Spring forward?

When two tribes go to war, one is all that they can score

OMG – and any other expletives you care to add in. What now? I have no idea what is likely to happen now that MPs have once again rejected the Prime Minister’s deal with the EU.

Will we actually leave the EU on March 29? Will Mrs May persuade the EU to let us delay Article 50 so that we leave later on in the year? Even if we do leave in, say, October, rather than March, will there be any difference? Delaying Article 50 is no guarantee that the UK will leave with a deal. The way that the hard-line Brexiteers and the ERG are behaving, they are determined that leave means leave at any cost, ( and for some of them, the price they are willing to pay may indeed be the current Prime Minister). The only thing that is certain is that certainties are as rare as Mrs May’s vocal chords.

So, onto something we can be sure will happen – Chancellor Phillip Hammond’s Spring Statement – what in old money used to be known as the Budget before that put its coat and hat on and moved to the Autumn.

Chancellor’s always like to spring nice little surprises at these announcements, so even though Hammond has said that it’ a bit of a non-event, he may well be tempted to add a bit of spice o hat will, essentially, be a holding pattern, designed to give us something else to talk about for a few brief, beautiful hours.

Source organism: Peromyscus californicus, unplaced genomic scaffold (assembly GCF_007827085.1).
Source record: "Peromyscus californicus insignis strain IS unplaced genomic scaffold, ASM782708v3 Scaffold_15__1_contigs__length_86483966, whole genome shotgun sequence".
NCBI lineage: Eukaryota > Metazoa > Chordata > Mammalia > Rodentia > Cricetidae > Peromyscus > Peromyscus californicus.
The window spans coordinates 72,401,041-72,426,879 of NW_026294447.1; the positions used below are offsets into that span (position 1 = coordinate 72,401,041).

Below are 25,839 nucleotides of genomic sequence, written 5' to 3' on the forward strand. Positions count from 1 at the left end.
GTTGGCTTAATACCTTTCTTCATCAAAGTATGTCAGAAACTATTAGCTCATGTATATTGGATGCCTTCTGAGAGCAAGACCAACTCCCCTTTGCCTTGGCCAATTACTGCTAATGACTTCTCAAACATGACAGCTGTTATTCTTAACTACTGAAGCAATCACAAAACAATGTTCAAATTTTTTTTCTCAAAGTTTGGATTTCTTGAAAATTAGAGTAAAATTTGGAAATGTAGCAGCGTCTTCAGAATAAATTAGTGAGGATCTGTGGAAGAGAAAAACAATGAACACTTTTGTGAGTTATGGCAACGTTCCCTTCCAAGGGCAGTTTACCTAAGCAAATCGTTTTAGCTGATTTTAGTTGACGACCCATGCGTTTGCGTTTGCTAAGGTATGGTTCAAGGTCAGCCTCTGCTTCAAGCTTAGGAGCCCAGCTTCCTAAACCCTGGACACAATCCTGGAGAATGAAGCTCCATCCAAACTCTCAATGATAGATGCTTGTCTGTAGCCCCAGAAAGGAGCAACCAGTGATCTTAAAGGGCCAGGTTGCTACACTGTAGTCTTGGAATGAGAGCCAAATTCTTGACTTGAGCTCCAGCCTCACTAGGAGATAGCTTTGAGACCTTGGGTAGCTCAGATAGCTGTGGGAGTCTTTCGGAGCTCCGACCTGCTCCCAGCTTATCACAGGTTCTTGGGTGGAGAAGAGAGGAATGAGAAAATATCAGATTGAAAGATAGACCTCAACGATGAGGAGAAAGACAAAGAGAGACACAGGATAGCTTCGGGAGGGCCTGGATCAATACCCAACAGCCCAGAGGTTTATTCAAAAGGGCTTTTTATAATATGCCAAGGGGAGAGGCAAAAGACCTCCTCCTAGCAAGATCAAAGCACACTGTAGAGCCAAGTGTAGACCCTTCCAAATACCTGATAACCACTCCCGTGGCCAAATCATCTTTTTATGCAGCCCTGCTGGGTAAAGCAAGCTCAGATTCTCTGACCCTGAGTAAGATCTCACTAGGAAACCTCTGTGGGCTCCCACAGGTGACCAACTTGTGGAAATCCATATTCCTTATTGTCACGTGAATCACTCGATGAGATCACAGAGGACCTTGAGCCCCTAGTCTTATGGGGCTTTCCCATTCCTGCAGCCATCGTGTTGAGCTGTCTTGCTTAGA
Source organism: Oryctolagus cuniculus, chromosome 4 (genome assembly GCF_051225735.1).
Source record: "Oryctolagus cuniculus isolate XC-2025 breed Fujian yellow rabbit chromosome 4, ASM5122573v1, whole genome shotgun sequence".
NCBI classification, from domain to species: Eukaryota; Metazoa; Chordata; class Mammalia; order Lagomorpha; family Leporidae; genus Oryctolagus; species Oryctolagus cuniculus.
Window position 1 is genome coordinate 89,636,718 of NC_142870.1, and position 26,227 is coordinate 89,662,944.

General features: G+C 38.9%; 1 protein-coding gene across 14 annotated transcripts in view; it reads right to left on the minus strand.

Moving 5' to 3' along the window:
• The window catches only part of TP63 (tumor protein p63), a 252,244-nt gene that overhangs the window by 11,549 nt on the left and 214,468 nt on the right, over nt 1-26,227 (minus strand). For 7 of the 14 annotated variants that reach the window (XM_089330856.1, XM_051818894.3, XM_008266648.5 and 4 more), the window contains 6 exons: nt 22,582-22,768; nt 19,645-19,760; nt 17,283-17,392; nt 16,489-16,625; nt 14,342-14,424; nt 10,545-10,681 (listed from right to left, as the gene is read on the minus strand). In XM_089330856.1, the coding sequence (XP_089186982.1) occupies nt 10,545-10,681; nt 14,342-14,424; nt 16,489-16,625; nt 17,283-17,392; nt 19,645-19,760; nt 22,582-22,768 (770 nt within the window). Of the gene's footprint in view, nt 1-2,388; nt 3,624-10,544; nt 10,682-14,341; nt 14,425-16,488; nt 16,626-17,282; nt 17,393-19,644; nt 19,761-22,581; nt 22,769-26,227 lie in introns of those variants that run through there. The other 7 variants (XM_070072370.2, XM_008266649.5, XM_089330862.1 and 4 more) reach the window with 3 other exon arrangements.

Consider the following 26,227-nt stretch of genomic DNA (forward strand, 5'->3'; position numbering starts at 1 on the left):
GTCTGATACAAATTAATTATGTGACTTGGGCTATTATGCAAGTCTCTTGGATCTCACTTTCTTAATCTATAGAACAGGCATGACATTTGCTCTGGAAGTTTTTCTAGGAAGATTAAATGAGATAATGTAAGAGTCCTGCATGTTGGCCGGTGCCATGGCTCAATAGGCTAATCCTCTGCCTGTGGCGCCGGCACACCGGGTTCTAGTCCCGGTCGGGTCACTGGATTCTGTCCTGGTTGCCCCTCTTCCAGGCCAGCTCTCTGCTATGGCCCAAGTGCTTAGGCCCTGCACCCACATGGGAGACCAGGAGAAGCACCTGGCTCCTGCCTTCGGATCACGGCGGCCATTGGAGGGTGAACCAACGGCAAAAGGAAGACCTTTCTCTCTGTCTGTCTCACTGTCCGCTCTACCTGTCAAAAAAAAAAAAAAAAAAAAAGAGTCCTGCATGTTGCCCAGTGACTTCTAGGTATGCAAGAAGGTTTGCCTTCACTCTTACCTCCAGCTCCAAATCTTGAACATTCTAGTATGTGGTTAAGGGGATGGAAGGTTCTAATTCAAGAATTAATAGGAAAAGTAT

Here’s something he could try: the Apprentice Levy. This has been a bit rubbish so far, to put it mildly. The Levy was designed to raise £3bn a year to be used for apprenticeship training. So far, most of it is unused. There is nearly £3bn that’s been taken out of the UK economy under the levy that’s not been spent yet. THREE. BILLION. QUID. What else could we do with £3bn? If you’ll excuse the rather clumsy Brexit-Bus mathematics, that’s a hospice, a thousand MRI scanners, a couple of secondary schools.

Or, and here’s a novel notion, it’s a lot of training provision to help build and develop the next generation of people working across all industries.

As is so often the case with the Government schemes (Green Deal anyone?) there are way too many complications, barriers and hoops to jump through for this system to work smoothly. There are companies across the UK economy who have not yet spent the money that they had to pay under the Levy. Some of those companies are in this industry. And it’s getting too late to do anything about it. This really is a case of use it or lose it and there are a very many companies who are going to lose it.

Hammond has an opportunity today to do something with this unspent money that will benefit those businesses that have had to pay it. As we hurtle closer to March 29th, the need to do something to help businesses in the aftermath of our exit becomes ever more pressing.







About Fiona Russell-Horne

Group Managing Editor across the BMJ portfolio.

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